Shuffle the deck and deal 5 cards to each player. Place the remaining cards face down on the table.

The goal is to create pairs of two cards whose sum equals 10.

For example, 8+2, 6+4, and so on.

Begin playing the game

All players look for any pairs they can make from the five cards they were dealt.

Remove these pairs from your deck and place them face down in front of you. 

Take the same number of cards from the remaining card deck. Each player should have 5 cards in their hands.

Everyone examines the cards to see if they can form any pairs. If possible, they separate these pairs and place them face down in front of them before drawing from the deck again. Continue until all players have 5 cards that they can’t make pairs out of.

Once all players have completed this, it's time to begin asking questions.

Player one now examines their cards to see which number will help them make a pair. So, if they have a 6, they can request a 4 from player two to make a pair of 10 (6+4).

If player two has a 4, they pass it to player one, who makes a pair and places it face down on the table.

If player two doesn't have a 4, they say "Go Fish". In this case, player one can take the top card from the stack of cards in the middle of the table. If they can make a pair with that card, they place both cards on the table; if not, they do nothing.

It's now player two's turn. Player two may request a card from player one. If player one has that card, they give it to player two; otherwise, they say "Go fish," and player two draws the first card from the deck.

The game continues until all of the cards from the middle deck have been played. And the player who has the most correct pairs wins.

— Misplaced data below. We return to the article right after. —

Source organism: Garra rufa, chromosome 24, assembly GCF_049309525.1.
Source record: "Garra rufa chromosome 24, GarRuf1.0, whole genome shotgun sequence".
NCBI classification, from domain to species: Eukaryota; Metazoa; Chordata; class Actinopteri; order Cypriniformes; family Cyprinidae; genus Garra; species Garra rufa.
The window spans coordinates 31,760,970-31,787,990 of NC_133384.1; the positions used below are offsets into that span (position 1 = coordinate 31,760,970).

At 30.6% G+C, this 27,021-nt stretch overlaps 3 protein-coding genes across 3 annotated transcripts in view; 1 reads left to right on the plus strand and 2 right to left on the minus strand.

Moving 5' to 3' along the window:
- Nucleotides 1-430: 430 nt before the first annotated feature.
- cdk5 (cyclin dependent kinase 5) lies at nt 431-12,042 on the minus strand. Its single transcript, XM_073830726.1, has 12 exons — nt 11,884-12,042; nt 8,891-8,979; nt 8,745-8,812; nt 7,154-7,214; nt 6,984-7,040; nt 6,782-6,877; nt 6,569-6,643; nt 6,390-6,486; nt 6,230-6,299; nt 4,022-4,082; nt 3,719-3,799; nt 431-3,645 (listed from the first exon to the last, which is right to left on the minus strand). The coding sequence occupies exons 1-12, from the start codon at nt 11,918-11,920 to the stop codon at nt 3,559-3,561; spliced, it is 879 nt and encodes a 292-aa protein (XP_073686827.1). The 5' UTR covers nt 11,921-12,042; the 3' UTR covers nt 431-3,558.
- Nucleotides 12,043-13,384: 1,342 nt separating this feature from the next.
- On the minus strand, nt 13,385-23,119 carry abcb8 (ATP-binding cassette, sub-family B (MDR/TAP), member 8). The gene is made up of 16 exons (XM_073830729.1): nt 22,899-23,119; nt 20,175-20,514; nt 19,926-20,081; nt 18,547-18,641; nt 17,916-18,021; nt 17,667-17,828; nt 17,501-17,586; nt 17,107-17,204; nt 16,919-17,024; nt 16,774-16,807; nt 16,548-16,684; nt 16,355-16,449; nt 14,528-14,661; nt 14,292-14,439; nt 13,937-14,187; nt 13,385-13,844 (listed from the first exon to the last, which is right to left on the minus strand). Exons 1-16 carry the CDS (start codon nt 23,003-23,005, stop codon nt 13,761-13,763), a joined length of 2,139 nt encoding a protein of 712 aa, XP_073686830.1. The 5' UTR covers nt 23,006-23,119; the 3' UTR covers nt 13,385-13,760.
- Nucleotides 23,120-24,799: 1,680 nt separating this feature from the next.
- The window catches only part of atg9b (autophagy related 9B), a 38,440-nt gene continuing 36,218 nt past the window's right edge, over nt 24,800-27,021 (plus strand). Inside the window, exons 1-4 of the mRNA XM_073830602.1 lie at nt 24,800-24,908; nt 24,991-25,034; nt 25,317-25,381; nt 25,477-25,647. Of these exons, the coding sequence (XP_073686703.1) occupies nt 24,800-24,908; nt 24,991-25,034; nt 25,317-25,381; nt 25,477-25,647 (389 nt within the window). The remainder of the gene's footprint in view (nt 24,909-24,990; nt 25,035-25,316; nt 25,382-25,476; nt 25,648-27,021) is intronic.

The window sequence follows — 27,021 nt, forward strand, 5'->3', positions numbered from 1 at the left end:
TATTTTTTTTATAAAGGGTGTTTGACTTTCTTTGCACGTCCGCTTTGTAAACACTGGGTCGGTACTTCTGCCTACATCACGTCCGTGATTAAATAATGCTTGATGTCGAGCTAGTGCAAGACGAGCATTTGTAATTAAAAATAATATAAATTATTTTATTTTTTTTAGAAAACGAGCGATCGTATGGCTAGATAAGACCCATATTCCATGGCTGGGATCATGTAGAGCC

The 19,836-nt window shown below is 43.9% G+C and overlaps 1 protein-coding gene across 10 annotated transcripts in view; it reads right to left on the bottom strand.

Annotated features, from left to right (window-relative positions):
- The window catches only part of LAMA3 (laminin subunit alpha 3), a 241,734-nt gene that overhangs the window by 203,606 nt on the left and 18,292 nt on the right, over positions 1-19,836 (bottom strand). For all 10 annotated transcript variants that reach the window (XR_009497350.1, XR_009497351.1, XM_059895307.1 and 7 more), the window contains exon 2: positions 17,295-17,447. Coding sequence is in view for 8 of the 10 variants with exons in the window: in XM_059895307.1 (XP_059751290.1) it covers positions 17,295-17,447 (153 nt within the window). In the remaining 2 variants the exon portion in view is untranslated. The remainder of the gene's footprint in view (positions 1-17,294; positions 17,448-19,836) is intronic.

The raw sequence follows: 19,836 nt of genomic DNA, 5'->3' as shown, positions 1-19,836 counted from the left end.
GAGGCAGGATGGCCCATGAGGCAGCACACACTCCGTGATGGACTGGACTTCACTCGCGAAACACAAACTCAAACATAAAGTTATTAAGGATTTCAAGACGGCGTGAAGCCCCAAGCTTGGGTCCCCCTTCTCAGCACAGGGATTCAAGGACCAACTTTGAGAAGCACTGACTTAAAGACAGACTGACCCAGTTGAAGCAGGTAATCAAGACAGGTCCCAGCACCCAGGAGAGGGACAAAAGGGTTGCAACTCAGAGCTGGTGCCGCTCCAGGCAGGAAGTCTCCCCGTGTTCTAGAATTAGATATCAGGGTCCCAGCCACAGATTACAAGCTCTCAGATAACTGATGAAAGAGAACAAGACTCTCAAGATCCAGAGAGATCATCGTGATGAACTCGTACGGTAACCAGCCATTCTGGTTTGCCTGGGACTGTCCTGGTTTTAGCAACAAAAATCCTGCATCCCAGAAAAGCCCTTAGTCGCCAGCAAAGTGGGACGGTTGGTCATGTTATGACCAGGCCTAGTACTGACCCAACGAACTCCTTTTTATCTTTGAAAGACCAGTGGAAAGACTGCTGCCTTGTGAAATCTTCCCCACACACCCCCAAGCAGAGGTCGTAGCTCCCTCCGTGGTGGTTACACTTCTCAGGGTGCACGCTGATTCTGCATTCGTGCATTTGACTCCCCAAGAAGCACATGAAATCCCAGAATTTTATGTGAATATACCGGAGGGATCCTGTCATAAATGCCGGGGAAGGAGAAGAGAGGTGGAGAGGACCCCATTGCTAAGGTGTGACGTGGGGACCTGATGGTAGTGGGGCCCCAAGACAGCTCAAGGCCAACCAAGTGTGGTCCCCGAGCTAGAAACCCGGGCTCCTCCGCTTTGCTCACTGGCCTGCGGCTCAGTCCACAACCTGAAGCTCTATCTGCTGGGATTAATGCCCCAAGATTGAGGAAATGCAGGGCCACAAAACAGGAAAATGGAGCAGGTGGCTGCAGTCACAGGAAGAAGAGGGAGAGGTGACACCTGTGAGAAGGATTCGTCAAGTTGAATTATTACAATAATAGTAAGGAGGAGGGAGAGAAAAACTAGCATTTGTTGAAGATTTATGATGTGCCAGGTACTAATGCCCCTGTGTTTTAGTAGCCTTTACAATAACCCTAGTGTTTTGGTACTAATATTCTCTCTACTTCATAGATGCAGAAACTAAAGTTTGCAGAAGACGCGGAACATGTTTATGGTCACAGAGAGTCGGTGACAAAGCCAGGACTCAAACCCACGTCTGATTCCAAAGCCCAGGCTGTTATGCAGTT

Game 3: Race to 100

This is an excellent game for teaching children addition and subtraction up to the number 100.

If you want to learn how to teach these concepts to your children, our teachers have provided a free resource here.

Rules

Shuffle the deck and place it face down on the table. If there are two players, use one deck; if there are four players, use two decks, and so on.

The value of each card is determined by the number printed on it. The ace will be 0, the jack will be 11, the queen will be 12, and the king will be 13.

The red cards (hearts and diamonds) have a positive value, while the black cards (clubs and spades) have a negative value. 

Each player will need a notebook and a pen.

Begin playing the game

All players begin the game with 0 points.

The first player flips the first card and notes its value. The card will be kept on their side of the table.

The second player flips the next card and makes a note of its value.

The first player then flips another card and adds or subtracts the card value from the first card they received. Player two then follows suit.

The player who reaches 100 points first wins. 

P.S. If you like playing Maths games, have you heard about Arena? 

It's a new multi-player game where students between the ages of 7-12 answer Maths questions and win exciting prices. The best part is that the participants can choose the gift they like - some of which includes Roblux cards, 3D priniting pens, power banks, and more! So, what are you waiting for, start winning by clicking on this link.